The Trans-Mexican Volcanic Belt, also known as the Cordillera Neo-Volcánica and known locally as the Sierra Nevada, is located in south-central Mexico and extends east-west across the country from the Pacific Ocean to the Gulf of Mexico. This volcanic arc contains many of the country's tallest mountain peaks.
Trans-Mexican Volcanic Belt
The Trans-Mexican Volcanic Belt, also known as the Cordillera Neo-Volcánica and known locally as the Sierra Nevada, is located in south-central Mexico and extends east-west across the country from the Pacific Ocean to the Gulf of Mexico for approximately 1,000 km (620 mi). The active volcanic arc encompasses an area of approximately 160,000 sq km (62,000 sq mi).
The volcanic belt is alternatively known by various names:
- Cordillera Neo-Volcánica (Neovolcanic Mountain Range)
- Eje Volcánico (Volcanic Axis)
- Sierra Volcánica Transversal (Transversal Volcanic System)
The volcanic belt overlies the Rivera (microplate) and Cocos tectonic plate and was formed over several million years as these plates subducted underneath the North American Plate on the northern edge of the Middle America Trench.
Prior to the formation of the Trans-Mexican Volcanic Belt, an older but related volcanic belt, the Sierra Madre Occidental, occupied the area.
Ecologically, the mountains are part of the Trans-Mexican Volcanic Belt pine-oak forests ecoregion, a subtropical coniferous forest and are home to a host of endemic species.
Map showing the location of the Trans-Mexican Volcanic Belt in Mexico
From the west to the east, the volcanic belt runs through the following states: Colima, Jalisco, northern Michoacán, Guanajuato, southern Querétaro, México, southern Hidalgo, Distrito Federal, northern Morelos, Puebla, Tlaxcala, and central Veracruz.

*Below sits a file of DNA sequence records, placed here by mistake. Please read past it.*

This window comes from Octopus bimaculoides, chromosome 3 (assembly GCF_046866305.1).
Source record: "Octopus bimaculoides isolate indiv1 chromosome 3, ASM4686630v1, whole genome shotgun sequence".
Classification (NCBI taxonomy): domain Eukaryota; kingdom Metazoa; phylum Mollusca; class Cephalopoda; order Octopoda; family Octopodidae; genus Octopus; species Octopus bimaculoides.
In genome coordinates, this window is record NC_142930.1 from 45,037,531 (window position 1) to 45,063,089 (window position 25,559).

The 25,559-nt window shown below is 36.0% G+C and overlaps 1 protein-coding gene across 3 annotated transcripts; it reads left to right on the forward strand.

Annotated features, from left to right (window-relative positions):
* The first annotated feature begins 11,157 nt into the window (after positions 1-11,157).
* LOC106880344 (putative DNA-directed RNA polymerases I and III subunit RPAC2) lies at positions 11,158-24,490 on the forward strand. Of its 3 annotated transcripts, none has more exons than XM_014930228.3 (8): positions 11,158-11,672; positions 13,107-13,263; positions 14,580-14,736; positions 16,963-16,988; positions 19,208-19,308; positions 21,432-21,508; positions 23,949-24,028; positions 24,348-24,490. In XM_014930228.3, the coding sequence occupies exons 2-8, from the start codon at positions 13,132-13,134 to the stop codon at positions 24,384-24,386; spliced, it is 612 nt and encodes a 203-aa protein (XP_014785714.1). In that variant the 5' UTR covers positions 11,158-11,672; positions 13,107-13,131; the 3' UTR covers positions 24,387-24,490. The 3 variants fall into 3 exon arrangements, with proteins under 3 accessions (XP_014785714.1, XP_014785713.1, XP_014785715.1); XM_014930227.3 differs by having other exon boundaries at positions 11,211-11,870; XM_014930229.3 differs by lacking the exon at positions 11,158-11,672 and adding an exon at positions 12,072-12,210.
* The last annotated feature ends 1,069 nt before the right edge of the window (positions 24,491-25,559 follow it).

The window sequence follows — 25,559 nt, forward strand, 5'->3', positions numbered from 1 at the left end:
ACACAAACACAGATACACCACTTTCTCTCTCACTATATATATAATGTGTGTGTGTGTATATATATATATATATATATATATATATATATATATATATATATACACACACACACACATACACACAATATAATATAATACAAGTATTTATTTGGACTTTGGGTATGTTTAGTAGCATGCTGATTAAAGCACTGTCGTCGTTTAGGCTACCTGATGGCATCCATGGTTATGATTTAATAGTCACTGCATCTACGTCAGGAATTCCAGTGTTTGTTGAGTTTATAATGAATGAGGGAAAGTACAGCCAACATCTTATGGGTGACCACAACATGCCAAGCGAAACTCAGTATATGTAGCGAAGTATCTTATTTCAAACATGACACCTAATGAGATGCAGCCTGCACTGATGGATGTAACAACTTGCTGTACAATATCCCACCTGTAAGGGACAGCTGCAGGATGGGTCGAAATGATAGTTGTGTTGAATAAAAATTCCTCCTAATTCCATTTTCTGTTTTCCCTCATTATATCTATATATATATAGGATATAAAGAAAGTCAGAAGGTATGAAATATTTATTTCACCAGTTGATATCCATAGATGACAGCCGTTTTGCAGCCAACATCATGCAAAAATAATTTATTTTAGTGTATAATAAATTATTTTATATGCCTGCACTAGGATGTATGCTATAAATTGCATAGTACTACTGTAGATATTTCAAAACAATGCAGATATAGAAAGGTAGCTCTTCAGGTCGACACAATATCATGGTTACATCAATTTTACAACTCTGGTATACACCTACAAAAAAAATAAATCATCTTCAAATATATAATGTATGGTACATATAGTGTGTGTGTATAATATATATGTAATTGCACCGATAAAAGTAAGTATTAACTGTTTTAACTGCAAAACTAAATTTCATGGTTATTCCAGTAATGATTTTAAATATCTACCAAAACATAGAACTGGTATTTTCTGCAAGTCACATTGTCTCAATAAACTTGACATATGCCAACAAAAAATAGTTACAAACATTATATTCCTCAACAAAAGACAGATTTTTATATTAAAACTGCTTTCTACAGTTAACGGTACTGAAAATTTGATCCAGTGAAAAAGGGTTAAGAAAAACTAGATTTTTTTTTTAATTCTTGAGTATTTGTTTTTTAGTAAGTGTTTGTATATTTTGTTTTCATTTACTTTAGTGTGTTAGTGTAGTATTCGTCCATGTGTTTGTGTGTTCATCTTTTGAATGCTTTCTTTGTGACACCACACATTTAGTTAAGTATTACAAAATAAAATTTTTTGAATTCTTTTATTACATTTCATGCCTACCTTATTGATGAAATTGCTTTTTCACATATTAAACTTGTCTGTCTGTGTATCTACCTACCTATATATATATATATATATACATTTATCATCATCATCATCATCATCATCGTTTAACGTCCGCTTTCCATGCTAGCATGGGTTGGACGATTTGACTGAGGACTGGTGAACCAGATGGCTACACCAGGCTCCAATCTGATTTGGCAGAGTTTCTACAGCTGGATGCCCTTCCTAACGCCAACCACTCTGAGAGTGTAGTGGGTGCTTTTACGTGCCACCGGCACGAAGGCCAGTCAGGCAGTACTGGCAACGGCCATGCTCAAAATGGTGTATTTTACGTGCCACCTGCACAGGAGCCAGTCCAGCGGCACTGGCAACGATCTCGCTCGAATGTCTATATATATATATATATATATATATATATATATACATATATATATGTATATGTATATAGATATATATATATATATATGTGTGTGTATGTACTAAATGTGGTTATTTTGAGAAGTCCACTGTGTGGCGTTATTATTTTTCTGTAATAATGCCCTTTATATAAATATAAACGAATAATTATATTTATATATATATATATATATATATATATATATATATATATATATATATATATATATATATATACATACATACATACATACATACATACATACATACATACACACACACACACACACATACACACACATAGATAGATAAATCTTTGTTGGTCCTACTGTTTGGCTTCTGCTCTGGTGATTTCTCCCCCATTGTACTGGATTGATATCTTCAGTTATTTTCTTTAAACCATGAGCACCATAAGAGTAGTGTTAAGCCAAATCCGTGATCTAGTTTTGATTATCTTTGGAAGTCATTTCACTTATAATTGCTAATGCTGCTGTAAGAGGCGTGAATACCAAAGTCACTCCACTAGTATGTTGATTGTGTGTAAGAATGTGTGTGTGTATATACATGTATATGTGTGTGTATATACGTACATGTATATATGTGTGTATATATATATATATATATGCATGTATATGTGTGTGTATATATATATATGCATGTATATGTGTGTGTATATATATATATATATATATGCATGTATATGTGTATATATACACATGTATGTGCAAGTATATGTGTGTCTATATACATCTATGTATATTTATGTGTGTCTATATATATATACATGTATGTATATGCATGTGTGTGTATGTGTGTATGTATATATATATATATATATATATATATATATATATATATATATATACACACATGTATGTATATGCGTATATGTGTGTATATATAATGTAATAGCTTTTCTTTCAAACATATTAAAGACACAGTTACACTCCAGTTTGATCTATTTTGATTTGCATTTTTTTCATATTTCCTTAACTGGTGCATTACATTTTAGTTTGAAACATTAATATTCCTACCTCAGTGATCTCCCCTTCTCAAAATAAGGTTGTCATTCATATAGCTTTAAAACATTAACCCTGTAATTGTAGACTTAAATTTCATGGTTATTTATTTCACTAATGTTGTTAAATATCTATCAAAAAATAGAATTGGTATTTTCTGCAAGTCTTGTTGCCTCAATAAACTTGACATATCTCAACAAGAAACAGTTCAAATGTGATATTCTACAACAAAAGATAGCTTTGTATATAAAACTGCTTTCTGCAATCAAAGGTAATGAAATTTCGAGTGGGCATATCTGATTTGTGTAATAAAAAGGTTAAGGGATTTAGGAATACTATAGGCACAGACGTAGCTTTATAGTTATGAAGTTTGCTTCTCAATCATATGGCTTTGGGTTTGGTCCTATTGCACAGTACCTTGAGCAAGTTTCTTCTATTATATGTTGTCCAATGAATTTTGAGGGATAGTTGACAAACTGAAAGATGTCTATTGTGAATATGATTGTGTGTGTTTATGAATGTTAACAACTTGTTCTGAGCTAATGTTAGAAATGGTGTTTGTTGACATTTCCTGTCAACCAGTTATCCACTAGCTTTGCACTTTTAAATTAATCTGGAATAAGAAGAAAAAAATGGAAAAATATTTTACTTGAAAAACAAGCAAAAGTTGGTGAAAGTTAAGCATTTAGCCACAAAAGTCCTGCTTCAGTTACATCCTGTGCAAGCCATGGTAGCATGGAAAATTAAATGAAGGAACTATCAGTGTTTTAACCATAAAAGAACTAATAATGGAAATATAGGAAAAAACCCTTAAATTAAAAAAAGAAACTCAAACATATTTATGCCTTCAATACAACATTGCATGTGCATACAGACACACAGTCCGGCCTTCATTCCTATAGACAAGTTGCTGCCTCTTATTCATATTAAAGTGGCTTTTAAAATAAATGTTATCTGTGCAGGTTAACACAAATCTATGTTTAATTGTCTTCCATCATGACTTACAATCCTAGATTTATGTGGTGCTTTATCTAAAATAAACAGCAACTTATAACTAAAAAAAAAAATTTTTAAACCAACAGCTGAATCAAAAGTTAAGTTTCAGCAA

The southern section of the Mexican Plateau (Mesa Central) lies to the north of the Trans-Mexican Volcanic Belt, bounded by the Sierra Madre Occidental to the west, the Sierra Madre Oriental to the east and the Sierra Madre del Sur in the south. The Sierra de Ajusco-Chichinauhtzin also forms part of the belt.
The hot, dry Balsas Depression, which takes its name from the major river draining the region, is immediately south of the volcanic belt. The depression is formed of small, irregular basins interrupted by hilly outcrops, which give the area a distinctive physical landscape.
Major active volcanoes of Mexico. From west to east, volcanoes that are part of the volcanic belt are Nevado de Colima, Parícutin, Popocatépetl, and Pico de Orizaba.
Notable Active or Dormant Volcanic Mountain Peaks in the Volcanic Belt
Pico de Orizaba (5,675 m (18,620 ft)
Nevado de Colima (4,339 m (14,236 ft)
Parícutin (2,774 m (9,101 ft)
Nevado de Toluca (4,577 m (15,016 ft)
Popocatépetl (5,452 m (17,887 ft)
Iztaccíhuatl (5,286 m (17,343 ft)
Matlalcueitl (4,461 m (14,636 ft)
Cofre de Perote (4,282 m (14,049 ft)
Sierra Negra (4,580 m (15,030 ft)